Even after the sad case of Megan Meier, who committed suicide after an online hoax perpetrated by a schoolmates’ mother, some people still think that the online world is an anonymous playground where they can vent their frustrations on others with little to no consequences.
Elizabeth Thrasher, a 40-year-old St. Louis woman, was recently charged with felony harassment after authoring an online hoax to embarrass and humiliate a 17-year-old girl. The girl is the daughter of a woman who is dating Thrasher’s ex-husband, with whom—according to reports—Thrasher had a “deteriorating relationship.”
After a recent fight with the woman, the teen sent Thrasher a MySpace message, telling her to grow up. Instead of acting like an adult, however, Thrasher chose to act like a vindictive child. In response to the teen’s comment, Thrasher posted a sexually suggestive ad on Craigslist, along with the girl’s picture, phone number, email address, and place of employment. The girl subsequently received sexually charged emails, text messages, and pornography on her phone.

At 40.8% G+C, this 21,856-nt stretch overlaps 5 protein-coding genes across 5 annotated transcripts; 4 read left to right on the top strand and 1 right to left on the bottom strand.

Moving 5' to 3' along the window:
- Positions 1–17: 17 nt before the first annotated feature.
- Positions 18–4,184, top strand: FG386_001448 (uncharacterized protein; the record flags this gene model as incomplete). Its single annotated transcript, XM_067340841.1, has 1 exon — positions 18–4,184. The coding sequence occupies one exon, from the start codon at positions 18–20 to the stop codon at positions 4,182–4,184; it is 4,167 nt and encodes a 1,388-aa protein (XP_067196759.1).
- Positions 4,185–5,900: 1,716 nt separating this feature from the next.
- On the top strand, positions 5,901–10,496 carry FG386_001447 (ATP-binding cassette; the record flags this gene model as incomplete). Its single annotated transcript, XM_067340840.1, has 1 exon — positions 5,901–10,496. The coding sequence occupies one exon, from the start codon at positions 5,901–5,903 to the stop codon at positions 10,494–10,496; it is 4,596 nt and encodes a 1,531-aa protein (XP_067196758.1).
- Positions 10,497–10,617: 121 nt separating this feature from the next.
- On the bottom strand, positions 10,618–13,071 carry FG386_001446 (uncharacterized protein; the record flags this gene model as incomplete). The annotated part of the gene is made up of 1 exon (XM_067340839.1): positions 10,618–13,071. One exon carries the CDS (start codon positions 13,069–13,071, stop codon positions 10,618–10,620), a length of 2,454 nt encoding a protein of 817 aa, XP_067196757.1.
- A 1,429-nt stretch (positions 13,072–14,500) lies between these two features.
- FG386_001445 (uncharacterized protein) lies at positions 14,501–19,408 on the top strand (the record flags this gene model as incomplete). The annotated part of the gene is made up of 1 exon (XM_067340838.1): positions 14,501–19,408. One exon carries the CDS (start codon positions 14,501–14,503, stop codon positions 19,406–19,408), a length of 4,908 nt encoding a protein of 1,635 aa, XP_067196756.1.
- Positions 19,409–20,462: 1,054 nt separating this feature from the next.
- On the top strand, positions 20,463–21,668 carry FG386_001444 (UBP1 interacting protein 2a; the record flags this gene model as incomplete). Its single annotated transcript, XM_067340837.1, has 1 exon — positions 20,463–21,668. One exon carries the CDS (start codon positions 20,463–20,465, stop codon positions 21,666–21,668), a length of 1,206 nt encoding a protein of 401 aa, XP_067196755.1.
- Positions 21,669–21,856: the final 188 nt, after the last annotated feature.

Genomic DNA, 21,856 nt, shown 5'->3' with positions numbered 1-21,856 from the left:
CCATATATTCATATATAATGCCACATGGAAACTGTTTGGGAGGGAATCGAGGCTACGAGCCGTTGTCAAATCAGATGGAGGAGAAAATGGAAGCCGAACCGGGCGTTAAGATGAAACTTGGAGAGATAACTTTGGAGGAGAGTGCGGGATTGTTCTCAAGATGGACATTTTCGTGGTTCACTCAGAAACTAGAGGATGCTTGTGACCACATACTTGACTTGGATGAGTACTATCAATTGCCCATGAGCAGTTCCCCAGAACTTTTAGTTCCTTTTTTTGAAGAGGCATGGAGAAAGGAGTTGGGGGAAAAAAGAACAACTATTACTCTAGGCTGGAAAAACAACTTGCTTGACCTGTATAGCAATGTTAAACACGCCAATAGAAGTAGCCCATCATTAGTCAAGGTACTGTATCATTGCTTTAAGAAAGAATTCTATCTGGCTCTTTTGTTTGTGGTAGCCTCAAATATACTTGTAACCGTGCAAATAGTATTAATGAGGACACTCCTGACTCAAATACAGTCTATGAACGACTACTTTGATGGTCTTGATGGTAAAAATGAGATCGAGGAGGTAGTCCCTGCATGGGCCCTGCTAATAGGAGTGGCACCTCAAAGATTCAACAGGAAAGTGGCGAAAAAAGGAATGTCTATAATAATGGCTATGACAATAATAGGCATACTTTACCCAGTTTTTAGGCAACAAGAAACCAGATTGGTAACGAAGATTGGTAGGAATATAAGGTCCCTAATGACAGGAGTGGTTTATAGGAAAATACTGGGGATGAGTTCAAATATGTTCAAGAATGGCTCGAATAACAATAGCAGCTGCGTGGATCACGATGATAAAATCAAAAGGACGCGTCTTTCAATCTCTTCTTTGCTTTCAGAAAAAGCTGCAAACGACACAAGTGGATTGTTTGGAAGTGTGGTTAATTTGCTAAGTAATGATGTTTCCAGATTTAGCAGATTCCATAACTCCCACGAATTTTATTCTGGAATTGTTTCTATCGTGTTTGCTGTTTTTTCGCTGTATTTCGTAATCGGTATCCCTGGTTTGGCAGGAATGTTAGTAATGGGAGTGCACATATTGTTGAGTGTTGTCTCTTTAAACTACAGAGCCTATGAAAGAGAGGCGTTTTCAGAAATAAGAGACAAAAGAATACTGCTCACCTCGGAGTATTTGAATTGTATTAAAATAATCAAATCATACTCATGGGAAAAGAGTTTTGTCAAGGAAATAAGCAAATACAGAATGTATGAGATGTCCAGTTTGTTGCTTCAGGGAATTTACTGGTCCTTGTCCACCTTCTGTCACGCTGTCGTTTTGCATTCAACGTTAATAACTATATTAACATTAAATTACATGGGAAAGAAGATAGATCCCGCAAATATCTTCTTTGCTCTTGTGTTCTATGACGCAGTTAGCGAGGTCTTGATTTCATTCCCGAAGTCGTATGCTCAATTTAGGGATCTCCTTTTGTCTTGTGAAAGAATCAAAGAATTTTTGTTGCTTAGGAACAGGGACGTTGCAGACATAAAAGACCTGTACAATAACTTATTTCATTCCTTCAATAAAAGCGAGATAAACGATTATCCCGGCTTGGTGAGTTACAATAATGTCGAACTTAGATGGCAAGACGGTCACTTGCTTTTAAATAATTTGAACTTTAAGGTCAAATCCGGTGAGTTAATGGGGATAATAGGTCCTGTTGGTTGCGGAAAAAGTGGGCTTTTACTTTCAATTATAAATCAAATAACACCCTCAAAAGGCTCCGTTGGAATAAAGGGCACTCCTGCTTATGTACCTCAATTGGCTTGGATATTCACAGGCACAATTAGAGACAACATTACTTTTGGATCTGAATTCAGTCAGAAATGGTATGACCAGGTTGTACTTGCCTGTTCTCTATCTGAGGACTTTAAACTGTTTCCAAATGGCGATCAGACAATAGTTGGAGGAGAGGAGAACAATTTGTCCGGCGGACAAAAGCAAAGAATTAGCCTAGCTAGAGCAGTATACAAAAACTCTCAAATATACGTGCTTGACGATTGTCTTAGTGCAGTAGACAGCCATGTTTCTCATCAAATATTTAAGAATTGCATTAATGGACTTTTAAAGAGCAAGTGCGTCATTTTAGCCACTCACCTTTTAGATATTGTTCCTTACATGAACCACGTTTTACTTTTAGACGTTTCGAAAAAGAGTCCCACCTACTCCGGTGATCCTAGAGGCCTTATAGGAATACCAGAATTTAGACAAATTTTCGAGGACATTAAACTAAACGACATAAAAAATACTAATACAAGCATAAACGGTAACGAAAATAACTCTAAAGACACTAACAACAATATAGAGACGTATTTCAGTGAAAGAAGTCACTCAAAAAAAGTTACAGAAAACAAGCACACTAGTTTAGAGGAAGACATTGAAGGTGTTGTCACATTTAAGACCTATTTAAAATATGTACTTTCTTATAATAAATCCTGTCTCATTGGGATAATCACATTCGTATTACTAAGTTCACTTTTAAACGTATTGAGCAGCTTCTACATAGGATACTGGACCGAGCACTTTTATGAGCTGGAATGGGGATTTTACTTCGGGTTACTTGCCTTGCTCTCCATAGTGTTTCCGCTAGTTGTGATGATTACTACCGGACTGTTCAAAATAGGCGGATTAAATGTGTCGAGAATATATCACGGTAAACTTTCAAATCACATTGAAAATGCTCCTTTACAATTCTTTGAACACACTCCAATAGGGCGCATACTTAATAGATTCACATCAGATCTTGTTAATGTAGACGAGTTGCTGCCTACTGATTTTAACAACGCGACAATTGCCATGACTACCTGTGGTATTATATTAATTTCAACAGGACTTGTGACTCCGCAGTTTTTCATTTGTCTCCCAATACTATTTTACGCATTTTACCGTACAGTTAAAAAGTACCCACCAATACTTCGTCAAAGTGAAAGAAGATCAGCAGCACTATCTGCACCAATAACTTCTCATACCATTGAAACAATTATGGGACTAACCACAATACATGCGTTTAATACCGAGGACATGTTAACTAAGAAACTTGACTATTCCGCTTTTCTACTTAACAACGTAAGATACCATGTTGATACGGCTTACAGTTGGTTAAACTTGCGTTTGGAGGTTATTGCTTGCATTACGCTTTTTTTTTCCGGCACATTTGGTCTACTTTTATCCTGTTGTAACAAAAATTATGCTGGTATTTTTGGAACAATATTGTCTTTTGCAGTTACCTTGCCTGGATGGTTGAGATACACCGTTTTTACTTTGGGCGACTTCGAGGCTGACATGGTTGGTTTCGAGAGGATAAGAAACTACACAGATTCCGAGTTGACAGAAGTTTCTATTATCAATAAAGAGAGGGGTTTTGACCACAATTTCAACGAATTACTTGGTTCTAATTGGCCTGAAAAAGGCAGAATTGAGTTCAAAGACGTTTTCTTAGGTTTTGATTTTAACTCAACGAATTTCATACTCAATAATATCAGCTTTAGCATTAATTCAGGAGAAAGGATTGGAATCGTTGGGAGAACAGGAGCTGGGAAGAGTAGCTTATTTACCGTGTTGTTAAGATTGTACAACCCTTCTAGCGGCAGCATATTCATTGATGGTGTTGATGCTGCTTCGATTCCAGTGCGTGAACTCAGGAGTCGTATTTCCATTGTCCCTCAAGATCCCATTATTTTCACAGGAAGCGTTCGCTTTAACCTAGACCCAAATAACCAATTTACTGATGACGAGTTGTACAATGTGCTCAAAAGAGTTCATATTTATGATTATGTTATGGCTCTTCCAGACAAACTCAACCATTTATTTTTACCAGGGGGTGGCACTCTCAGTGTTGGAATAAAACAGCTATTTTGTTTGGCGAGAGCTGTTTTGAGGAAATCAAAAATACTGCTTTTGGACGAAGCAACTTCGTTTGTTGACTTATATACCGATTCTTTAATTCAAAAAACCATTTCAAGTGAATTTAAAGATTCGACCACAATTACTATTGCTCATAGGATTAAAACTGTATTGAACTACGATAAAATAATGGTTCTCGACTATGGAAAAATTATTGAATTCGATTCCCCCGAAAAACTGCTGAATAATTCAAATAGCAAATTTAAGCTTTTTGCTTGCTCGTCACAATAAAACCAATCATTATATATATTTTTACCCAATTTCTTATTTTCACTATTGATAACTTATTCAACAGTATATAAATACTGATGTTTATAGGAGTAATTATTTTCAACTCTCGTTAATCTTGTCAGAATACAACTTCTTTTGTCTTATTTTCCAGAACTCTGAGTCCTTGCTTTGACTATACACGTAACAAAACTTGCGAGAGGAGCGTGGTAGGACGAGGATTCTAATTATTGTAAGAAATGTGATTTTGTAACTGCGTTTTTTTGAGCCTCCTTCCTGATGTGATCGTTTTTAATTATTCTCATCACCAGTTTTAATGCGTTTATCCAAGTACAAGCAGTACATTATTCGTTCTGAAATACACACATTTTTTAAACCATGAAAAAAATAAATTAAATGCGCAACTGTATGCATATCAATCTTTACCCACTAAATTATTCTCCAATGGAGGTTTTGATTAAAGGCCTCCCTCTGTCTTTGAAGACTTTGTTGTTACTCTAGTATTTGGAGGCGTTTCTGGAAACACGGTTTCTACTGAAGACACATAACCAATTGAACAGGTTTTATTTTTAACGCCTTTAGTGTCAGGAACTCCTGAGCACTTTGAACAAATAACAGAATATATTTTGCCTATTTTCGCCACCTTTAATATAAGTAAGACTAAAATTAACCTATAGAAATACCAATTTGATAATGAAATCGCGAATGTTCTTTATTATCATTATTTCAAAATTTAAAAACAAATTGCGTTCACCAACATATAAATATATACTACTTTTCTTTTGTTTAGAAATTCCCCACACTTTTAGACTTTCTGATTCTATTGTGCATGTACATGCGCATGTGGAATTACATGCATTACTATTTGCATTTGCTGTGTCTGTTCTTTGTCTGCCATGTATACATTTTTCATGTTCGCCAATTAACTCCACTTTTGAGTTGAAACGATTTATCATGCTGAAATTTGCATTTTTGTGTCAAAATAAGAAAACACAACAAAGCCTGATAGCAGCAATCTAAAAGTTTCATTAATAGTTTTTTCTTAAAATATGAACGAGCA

To say the least, Thrasher’s actions were childish and immature, but they had the potential to be much more dangerous than they turned out to be. What if a man on Craigslist had seen the ad and waited for the girl in the parking lot of her place of employment? What if the girl’s picture and information had been lifted from Craigslist and posted on pornographic websites, forever damaging her reputation?
Although there is little we can do as parents to prevent immature adults and others from posting hurtful, damaging, or dangerous information online about our children. It is important that we report this activity as soon as it happens, and teach our children to do the same. Increased reporting and education will help us all fight this problem and bring about better legislation to fight online bullies, prevent future attacks, and prosecute the offenders.
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